Ron Hagerthy
Sky King cast.JPG
Hagerthy at right with Kirby Grant and Gloria Winters in Sky King.
Born (1932-03-09) March 9, 1932 (age 90)
Spouse(s)Patti Taylor

Ronald F. Hagerthy (born March 9, 1932)[1] is an American actor on television and in films.

Early years

Hagerthy was born in Aberdeen, South Dakota, but moved to Glendale, California, before he started school. He attended Glendale City College[2] and once worked as an ambulance driver.[3] His acting career was interrupted by two years' service in the Army.[4]


On television, in the 1950s, Hagerthy portrayed Clipper King (nephew of the title character) in the modern Western series, Sky King.[5] He also appeared on Matinee Theater,[4] Gunsmoke, Navy Log, and Tales of Wells Fargo.[3]

On film, Hagerthy portrayed Dick Cvetic in I Was a Communist for the FBI (1951)[2] and Cpl. Rich Williams in Starlift (1951).[6] He also appeared in Make Haste to Live,[7] Eighteen and Anxious,[3] Charge at Feather River, The City That Never Sleeps, and Force of Arms.[4]

Personal life

Hagerthy married Patti Taylor, who was his sweetheart from his school days.[2]


  1. ^ Aaker, Everett (1997). Television Western Players of the Fifties: A Biographical Encyclopedia of All Regular Cast Members in Western Series, 1949-1959. McFarland. p. 254. ISBN 9780786402847 – via Google Books.
  2. ^ a b c Adams, Marjory (May 7, 1953). "Movie Question Box". The Boston Globe. p. 10. Retrieved January 19, 2021 – via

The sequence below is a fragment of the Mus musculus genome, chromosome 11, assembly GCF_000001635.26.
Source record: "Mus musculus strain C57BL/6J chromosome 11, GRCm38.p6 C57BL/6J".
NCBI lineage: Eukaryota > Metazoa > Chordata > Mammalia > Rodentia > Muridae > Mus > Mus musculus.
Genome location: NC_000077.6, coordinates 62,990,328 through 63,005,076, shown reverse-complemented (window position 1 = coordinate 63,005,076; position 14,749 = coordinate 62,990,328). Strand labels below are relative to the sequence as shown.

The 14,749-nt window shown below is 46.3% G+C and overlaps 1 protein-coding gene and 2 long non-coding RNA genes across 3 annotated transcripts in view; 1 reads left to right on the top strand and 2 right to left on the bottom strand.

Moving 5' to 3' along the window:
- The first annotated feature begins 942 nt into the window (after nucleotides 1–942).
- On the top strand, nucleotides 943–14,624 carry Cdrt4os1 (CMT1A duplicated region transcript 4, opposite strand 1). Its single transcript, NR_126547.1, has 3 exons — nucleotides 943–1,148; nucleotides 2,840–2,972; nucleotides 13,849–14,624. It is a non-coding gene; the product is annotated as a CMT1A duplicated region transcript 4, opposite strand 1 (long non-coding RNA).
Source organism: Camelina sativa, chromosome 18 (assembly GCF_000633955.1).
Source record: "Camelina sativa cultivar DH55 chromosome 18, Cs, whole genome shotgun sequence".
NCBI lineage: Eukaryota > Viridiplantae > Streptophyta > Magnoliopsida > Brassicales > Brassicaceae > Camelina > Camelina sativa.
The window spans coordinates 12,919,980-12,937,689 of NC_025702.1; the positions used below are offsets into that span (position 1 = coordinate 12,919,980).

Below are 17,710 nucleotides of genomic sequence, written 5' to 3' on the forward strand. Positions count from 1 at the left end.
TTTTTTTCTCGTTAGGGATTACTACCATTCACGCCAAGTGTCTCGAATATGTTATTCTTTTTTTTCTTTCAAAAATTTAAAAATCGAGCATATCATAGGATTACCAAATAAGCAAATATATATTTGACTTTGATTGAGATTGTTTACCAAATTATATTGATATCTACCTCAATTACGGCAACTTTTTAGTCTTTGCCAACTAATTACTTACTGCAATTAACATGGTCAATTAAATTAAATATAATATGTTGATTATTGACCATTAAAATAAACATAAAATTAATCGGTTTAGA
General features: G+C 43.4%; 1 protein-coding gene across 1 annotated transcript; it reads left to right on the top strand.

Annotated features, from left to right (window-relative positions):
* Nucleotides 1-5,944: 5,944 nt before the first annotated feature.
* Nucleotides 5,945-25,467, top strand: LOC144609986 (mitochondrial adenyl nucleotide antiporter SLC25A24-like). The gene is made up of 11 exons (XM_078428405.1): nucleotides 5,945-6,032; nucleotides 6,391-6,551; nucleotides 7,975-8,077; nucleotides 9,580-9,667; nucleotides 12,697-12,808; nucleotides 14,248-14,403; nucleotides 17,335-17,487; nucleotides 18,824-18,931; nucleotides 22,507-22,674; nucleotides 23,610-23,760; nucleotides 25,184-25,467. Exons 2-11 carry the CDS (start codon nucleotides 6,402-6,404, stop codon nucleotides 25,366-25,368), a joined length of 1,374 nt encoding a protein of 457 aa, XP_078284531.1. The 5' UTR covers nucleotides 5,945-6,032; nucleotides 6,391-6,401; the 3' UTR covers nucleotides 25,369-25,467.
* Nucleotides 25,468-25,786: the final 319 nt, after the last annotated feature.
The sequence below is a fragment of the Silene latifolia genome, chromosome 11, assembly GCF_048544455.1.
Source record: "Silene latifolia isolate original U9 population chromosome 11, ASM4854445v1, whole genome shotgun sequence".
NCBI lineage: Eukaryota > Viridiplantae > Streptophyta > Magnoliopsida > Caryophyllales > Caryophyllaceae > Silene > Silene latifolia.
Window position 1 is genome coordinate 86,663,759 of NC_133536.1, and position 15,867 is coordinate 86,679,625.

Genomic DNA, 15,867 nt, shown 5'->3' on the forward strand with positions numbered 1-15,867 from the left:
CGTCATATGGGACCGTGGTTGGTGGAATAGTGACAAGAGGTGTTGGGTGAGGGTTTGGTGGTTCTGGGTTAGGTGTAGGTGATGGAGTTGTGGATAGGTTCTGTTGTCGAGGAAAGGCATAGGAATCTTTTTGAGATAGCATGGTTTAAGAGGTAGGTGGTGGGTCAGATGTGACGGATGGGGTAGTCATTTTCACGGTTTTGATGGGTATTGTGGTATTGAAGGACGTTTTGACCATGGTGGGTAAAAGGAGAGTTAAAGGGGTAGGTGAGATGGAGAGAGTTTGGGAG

3. ^ a b c Varner, Fields (November 17, 1957). "Two Hollywood Newcomers Visit Montgomery To Boos New Movie, Appear At Local Theatre". The Montgomery Advertiser. Alabama, Montgomery. p. 6. Retrieved January 19, 2021 – via
  4. ^ a b c "Five Young Stars Due In Austin". The Austin American. Texas, Austin. November 10, 1957. p. 27. Retrieved January 19, 2021 – via
  5. ^ McNeil, Alex (1996). Total Television (4th ed.). New York, New York: Penguin Books USA, Inc. p. 763. ISBN 0-14-02-4916-8.
  6. ^ Crowther, Bosley. "The Screen in Review: 'Starlift' Provides Warners With Opportunity to Parade Its Stable of Stars". The New York Times. p. 11. Retrieved January 19, 2021 – via ProQuest.
  7. ^ "Tourist Mecca Locale of Film". The Los Angeles Times. April 28, 1954. p. 63. Retrieved January 19, 2021 – via